Research and The Cell Cycle, Cellular Growth, and Cancer
Lee Hartwell, who won the Nobel prize for his work on the cell cycle, also leads the Fred Hutchinson Cancer Center. He recently described what he felt are the most promising directions for cancer research: prevention, early detection and the exploitation of the immune system to fight cancer (Hartwell, 2008).
Prevention means gaining an understanding of what causes cancer so we can avoid it. The first thing that may come to your mind is cigarettes. The link between cigarette smoke and lung cancer is well established and it is thought to cause mutations in a cell's DNA. Cancer can also be caused by viruses, as is the case with hepatitis B and human papillomavirus. Viruses can alter a cell's DNA or they can alter the cell cycle of the host cell directly, resulting in uncontrolled growth. Currently researchers are trying to gain an understanding of the heritable changes that contribute to a cell's ability to grow uncontrollably and invade other tissues. Cancer progresses from contained growth of the cancer clone to expansion into other tissues. It is the expansion of the cancer into other tissues that becomes the most difficult to treat. This is why early detection is critical for a cancer patient's survival and therefore a hot area for cancer research.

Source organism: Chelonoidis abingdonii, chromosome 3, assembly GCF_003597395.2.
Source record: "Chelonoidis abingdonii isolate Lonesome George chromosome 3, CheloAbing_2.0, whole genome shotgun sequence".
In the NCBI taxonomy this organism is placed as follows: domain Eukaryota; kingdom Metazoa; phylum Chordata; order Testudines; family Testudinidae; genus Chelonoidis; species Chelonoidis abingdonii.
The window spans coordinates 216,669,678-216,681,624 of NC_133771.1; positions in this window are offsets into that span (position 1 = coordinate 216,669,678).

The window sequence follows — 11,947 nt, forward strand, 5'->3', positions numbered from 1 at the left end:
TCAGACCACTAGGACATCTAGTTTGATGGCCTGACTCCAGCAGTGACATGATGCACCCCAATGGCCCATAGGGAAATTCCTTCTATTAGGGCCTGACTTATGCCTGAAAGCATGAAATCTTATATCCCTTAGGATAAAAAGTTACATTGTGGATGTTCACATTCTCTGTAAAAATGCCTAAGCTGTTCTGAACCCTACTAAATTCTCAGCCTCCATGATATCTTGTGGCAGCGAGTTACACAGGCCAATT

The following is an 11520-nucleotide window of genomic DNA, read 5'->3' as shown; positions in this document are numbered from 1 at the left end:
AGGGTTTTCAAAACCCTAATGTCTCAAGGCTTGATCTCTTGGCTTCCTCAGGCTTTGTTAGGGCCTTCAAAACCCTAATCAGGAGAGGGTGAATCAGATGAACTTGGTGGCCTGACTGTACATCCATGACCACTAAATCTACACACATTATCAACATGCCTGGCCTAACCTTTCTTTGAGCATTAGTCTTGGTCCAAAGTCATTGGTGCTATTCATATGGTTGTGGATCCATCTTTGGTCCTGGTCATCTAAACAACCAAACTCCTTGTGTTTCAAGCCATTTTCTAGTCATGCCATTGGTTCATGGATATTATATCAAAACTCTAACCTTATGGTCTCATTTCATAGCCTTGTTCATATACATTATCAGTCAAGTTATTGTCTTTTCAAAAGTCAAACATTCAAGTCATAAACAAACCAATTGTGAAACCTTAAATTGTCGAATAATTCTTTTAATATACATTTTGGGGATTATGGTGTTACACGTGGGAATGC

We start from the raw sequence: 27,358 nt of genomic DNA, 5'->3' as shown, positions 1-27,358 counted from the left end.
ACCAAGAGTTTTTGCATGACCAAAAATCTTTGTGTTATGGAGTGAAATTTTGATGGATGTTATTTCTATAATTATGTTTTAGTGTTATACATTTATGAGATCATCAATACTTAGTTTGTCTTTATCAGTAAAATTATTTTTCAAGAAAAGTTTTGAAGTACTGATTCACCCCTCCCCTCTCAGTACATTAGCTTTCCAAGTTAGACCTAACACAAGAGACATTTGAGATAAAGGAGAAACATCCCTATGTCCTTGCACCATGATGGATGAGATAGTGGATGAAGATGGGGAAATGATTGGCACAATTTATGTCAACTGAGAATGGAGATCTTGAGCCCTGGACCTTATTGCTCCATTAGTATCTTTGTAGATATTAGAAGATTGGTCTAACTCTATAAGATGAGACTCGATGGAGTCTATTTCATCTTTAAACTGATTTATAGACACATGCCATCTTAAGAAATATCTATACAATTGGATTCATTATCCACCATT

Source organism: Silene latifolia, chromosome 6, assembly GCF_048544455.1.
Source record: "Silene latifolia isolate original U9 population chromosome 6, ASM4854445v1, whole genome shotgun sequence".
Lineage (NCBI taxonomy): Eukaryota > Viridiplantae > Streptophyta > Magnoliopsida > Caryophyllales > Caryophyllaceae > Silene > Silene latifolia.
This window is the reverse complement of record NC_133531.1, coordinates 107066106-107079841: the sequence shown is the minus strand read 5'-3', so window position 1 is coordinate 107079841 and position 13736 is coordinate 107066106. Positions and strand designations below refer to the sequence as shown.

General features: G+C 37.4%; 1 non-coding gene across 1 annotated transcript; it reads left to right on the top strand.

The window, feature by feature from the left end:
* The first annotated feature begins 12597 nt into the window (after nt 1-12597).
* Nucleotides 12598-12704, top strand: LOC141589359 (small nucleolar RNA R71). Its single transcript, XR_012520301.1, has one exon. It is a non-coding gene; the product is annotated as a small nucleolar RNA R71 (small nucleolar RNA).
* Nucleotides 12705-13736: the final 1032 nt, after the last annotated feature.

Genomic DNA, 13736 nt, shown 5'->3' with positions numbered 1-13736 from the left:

It has become apparent recently that there is a link between inflammation and cancer, even in cancers that are thought to be caused by environmental factors such as smoking or asbestos. For example, tobacco smoke isn't a mutagen of a cell's DNA, it also triggers chronic inflammation. Some chronic inflammatory disorders, such as irritable bowel syndrome, increase an individual's risk of cancer. The connection between cancer progression and inflammation suggests that suppressing inflammation may be a useful method for preventing cancer. However, in some cases inflammation seems to actually help prevent tumorigenesis (Grivennikov, 2010). This makes sense because inflammation and the immune system is how your body normally fights off infections.
Usually the immune system won't attack a cancer cell because it thinks it is part of itself, not an invader. The cancer cell is pretty much a wolf in sheep's clothing. It is easy to understand how beneficial it could be if the immune system could recognize and destroy cancer cells. There appears to be a delicate balance existing between a potentially invasive cancer cell and its host immune system that can be tilted towards cancer progression or cancer elimination. Understanding how we can control this biological seesaw phenomenon and tilt it towards both the prevention and treatment of cancer is an active, promising area of cancer research.